Award Winner - May 2010
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Student Recreation Center

San Marcos, Texas

S U B M I T T E D    B Y

Marmon Mok Architecture in San Antonio, Texas

Size: 98,000-square-foot addition; 98,000-square-foot renovation

Project Cost: $24 million

Quick Tour:

  • Natatorium
  • Indoor leisure pool
  • Wet classrooms
  • Meeting rooms
  • Gymnasiums
  • Exercise & fitness
  • Weights & cardio
  • Climbing/bouldering wall
  • Golf simulator
  • Boxing room
  • Cyber caf√©
  • Hard entrance scanners
  • Sports club offices
  • Intramural offices
  • Wellness assessment


hen the original 98,000-square-foot Student Recreation Center at Texas State University was constructed in 1994, enrollment was at 21,000 students. But since then, student enrollment‚ÄĒand participation in campus recreation‚ÄĒhas grown dramatically. A student-led initiative to expand the facility to ease crowding won overwhelming approval, and the $24 million renovation and expansion, which incorporated the original project's second phase and adopted the new Spanish Colonial style of the campus masterplan, was completed in April 2009.

Now all seven major program areas of Campus Recreation are incorporated into the center's diverse areas, from traditional basketball/volleyball courts, indoor soccer, fitness areas and pools to an innovative climbing wall solution, golf practice area and boxing area.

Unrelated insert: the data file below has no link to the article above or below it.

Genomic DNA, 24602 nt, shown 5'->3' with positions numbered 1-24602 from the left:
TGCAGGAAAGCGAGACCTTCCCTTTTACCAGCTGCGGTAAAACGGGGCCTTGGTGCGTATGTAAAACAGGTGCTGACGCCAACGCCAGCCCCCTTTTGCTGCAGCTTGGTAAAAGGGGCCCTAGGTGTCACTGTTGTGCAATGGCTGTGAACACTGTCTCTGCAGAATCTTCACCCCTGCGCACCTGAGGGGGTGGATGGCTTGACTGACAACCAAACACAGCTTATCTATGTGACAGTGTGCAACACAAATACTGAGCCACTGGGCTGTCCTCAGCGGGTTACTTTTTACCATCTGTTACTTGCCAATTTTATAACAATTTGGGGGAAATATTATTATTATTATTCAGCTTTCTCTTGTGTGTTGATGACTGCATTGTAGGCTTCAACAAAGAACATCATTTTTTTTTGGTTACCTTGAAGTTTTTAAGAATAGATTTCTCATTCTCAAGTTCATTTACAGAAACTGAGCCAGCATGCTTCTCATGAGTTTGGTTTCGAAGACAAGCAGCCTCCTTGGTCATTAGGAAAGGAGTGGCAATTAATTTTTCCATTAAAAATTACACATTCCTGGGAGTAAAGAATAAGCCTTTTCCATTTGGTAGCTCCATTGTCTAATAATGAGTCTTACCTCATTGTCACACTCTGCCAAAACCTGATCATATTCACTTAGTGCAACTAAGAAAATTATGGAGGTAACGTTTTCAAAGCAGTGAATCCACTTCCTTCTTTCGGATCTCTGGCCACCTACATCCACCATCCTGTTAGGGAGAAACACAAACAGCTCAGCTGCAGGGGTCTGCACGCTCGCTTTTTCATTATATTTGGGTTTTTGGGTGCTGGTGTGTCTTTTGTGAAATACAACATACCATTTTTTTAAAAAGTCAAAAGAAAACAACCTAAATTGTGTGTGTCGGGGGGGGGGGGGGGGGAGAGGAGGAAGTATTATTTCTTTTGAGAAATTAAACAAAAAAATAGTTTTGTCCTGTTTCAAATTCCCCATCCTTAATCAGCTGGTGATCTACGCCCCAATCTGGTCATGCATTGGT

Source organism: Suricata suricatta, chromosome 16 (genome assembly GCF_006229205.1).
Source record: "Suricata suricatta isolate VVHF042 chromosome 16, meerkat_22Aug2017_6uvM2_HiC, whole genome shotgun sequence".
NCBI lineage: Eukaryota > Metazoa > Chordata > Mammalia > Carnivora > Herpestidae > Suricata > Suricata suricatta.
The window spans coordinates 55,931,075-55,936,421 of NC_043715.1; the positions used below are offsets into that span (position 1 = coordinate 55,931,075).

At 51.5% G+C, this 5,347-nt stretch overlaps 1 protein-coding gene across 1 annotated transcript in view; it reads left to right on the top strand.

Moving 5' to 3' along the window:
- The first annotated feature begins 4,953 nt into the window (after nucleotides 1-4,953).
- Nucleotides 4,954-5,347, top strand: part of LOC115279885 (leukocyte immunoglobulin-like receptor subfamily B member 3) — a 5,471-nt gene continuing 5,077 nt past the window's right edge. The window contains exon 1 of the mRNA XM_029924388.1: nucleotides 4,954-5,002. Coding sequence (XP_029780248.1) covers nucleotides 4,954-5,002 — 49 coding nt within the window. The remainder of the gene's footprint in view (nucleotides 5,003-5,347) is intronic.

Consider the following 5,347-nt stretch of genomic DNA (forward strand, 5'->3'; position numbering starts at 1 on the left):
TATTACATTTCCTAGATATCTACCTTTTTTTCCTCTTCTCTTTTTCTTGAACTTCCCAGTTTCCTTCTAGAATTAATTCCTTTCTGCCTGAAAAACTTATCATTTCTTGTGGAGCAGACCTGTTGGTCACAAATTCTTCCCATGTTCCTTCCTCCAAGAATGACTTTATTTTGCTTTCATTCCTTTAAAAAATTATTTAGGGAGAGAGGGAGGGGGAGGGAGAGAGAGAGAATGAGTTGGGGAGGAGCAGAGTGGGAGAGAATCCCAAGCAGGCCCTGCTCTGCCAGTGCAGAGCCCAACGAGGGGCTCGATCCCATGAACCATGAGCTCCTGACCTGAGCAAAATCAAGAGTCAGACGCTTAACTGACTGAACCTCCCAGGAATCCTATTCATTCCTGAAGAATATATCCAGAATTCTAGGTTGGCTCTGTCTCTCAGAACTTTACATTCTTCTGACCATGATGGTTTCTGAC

The design of the new building's entrance is a response to the ways campus circulation has evolved. Students enter the facility beneath a cloudlike ceiling and get an immediate view of the range of activities available to them. Three large removable murals highlight the lobby. These pictures can be updated on a periodic basis and feature students involved in various outdoor activities offered through the university. The existing building was updated with cosmetic changes, allowing a seamless transition from older space to new.

The building hosts several unique features, including a "Calories to Kilowatts" program, which retrofitted 30 elliptical trainers to convert the energy generated during workouts to electricity. Another technological innovation, biometric scanners, is used at the entrance to allow students to enter without an ID. The pools use ultraviolet lamps to disinfect water and oxidize chloramines, improving air quality.

Students descending to the climbing gym see Native Texas white limestone from nearby Hill Country. And the climbing wall itself features split arches instead of the more common central spire, allowing more climbers and offering a view to the windows and into the bouldering area.

According to Glenn Hanley, director of Campus Recreation, participation has increased 61 percent since the expansion was completed.

"The Student Recreation Center and our expanded recreation offerings have assisted in reaching out to our students and aiding in retention," he said.


W H A T   T H E   J U D G E S   S A I D

"Nice, open interior development. Interior transparency is pleasing."

Dave Larson

"Nice transition from old to new‚ÄĒgreat presence!"

Susan Wallover

"The colonnade across the existing building does a great job of unifying the exterior architecture."

Frank Beans

"Excellent example of a complex addition and renovation that in the end all looks new."

Erik Kocher

A S S O C I A T E D    F I R M S

Program Consultant: SportsPlan Studio

Aquatics Consultant: Counsilman-Hunsaker

Structural Consultant: Jaster-Quintanilla

MEP Consultant: Blum Consulting Engineers

Landscape Architect: TBG Partners

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